A new research shows the economic sanctions against Russia by the European Union have already cost the European countries around €30 billion.
The research – which was carried out by the Austrian Institute of Economic Research (WIFO) – showed EU exports to Russia declined annually by 15.7 percent since 2014 when the sanctions were put into place.
Up to 40 percent of that decrease was due to sanctions, it said.
The WIFO further calculated that EU exports to Russia nosedived from €120 billion four years ago to €72 billion in 2016.
According to the research which was conducted at the request of the European Parliament, Cyprus was hit most as exports to Russia plunged 34.5 percent over the past two years. Greece suffered a 23.2 percent fall; Croatia’s exports were down 21 percent.
The researchers said the impact of sanctions was most damaging during the first year, as “not much progress has been made in switching trade flows to other countries,” reported the website of the Russian news television channel Russia Today.
Brussels first introduced sanctions on Moscow in 2014, after the Black Sea peninsula of Crimea held a referendum to break from Ukraine and rejoin the Russian Federation amid suspicions that the proceedings were carried out under Russia’s influence.
The scope of sanctions then gradually expanded as the European Union and the United States kept adding on to the pressure against Moscow over its alleged support for pro-Russian forces in the Russian-speaking Donbass region of eastern Ukraine, who were seeking greater autonomy from the Kiev government.
The armed conflict in eastern Ukraine, which was initiated by Kiev after it deployed forces to crack down on pro-democracy autonomy-seekers in the Russian-speaking region, has so far left more than 10,000 people dead.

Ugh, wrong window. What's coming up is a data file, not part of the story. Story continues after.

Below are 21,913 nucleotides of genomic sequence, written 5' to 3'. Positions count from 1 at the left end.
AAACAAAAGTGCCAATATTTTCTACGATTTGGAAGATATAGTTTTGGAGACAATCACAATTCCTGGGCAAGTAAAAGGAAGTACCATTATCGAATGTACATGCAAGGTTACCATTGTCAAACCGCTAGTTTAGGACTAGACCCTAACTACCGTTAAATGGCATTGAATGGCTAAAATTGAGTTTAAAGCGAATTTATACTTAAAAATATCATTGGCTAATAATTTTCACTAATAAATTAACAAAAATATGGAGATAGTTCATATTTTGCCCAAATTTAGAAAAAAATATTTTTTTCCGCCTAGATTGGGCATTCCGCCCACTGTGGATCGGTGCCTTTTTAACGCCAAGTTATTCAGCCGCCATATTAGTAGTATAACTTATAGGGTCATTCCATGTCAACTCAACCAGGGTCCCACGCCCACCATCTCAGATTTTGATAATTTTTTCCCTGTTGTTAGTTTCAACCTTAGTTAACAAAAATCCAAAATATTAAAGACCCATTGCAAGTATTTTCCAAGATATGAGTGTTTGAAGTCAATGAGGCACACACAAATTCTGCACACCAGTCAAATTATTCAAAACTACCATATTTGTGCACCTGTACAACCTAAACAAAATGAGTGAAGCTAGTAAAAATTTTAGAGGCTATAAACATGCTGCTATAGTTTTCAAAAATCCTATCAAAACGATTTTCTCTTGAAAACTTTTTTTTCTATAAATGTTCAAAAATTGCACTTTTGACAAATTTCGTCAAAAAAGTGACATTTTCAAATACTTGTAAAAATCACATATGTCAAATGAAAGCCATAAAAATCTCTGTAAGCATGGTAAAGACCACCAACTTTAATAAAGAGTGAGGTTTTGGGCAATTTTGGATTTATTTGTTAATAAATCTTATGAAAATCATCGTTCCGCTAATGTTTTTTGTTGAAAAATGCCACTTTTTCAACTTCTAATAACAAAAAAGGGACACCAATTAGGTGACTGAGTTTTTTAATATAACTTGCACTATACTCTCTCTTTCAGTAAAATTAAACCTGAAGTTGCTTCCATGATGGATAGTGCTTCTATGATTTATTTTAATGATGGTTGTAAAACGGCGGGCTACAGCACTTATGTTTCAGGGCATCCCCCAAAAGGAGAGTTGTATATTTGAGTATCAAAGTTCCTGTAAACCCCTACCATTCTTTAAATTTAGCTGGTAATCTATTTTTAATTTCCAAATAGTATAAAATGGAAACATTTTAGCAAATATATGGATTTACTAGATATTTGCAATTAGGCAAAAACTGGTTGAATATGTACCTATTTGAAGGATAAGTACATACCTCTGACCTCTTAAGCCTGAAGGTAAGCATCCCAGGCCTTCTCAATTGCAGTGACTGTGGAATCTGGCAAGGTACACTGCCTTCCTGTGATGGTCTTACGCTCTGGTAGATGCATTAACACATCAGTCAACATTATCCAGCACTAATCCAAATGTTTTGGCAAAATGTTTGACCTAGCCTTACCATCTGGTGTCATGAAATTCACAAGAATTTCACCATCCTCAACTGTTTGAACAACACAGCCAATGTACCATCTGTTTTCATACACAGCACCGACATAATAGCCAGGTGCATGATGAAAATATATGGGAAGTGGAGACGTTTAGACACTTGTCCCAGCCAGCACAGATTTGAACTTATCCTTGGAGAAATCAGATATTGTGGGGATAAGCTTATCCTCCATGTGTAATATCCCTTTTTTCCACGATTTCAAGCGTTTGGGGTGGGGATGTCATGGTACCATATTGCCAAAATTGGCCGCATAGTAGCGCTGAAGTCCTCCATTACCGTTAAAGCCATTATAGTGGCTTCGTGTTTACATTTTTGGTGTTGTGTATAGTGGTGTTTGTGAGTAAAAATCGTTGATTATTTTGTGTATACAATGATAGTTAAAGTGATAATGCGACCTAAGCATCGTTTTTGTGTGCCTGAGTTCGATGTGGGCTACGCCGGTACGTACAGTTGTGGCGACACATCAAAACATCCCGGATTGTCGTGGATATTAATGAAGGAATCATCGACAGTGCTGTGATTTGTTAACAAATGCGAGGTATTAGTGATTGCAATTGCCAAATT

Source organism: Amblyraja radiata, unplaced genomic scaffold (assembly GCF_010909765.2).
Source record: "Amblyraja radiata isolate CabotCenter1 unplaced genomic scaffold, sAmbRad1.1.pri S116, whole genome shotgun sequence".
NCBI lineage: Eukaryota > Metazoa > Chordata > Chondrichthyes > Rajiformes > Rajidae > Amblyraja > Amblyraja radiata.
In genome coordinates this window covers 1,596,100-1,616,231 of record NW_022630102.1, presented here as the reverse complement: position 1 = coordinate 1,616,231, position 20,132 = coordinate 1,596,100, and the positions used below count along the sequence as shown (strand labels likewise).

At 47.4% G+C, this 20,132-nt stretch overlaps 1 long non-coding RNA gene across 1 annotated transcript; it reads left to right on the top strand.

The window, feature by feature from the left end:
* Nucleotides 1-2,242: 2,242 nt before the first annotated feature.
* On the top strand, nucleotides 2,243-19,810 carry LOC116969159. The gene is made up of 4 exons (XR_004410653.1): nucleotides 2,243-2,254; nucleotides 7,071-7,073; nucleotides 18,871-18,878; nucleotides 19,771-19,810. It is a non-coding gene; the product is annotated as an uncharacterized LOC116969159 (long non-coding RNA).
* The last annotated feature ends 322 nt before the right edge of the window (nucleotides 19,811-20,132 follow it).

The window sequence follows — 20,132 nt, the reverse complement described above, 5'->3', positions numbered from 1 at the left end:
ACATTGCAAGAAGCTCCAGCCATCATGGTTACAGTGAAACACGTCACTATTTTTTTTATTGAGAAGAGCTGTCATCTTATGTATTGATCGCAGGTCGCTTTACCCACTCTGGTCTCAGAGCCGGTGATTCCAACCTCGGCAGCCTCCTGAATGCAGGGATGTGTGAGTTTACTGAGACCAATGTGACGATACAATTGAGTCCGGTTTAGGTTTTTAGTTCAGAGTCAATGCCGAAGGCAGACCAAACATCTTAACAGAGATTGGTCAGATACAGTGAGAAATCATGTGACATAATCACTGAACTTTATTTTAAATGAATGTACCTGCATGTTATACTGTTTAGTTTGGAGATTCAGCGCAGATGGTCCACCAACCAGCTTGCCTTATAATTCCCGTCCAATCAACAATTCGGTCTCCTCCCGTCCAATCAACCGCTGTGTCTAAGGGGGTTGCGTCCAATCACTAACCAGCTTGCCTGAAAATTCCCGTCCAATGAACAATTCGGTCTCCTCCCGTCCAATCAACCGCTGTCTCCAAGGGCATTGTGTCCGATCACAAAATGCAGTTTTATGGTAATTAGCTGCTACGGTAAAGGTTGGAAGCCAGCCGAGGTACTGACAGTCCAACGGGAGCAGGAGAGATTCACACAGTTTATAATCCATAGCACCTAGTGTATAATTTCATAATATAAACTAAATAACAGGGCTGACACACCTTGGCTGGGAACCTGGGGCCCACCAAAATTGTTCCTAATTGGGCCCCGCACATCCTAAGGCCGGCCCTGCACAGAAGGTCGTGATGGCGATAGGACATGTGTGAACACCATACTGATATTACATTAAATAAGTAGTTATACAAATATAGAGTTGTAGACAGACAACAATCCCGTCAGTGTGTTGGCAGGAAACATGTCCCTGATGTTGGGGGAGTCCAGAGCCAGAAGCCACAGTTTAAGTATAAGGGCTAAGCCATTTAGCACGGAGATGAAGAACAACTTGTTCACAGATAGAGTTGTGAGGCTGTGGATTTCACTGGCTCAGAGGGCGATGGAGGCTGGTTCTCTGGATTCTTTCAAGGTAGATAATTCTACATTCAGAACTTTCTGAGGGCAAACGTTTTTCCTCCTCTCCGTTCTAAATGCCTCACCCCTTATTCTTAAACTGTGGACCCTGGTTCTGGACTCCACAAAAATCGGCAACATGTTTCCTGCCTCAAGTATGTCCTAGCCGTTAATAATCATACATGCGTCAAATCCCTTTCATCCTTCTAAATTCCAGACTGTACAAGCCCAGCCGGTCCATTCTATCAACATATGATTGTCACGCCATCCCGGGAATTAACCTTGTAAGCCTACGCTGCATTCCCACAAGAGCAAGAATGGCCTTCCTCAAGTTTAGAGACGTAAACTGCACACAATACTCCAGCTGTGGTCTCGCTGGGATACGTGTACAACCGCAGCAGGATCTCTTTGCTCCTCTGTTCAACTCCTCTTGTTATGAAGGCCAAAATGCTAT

U.S. Special Representative for Ukraine Kurt Volker and Russian presidential aide Vladislav Surkov met Saturday in Belgrade, Serbian Foreign Minister Ivica Dacic said. But no details have emerged from the closed-door meeting.
Before the meeting Volker tweeted the meeting would focus on “how to catalyze Minsk implementation and restore Ukraine’s territorial integrity.”
A 2015 deal signed in the Belarusian capital of Minsk called for a cease-fire between Russian-backed separatists fighting Ukrainian forces in eastern Ukraine, a conflict that has left more than 10,000 dead. The deal has been often violated.
Earlier, Kremlin Spokesman Dmitry Peskov said the talks were intended to “synchronize watches” between the two counties.
Former U.S. Ambassador to Russia John Tefft also earlier said Volker and Surkov might discuss a U.N. peacekeeping mission in the hotbed Donbas region at the meeting.
Volker had refused to meet with Surkov in Russia and Surkov is barred from European Union countries under sanctions for Russia’s role in Ukraine.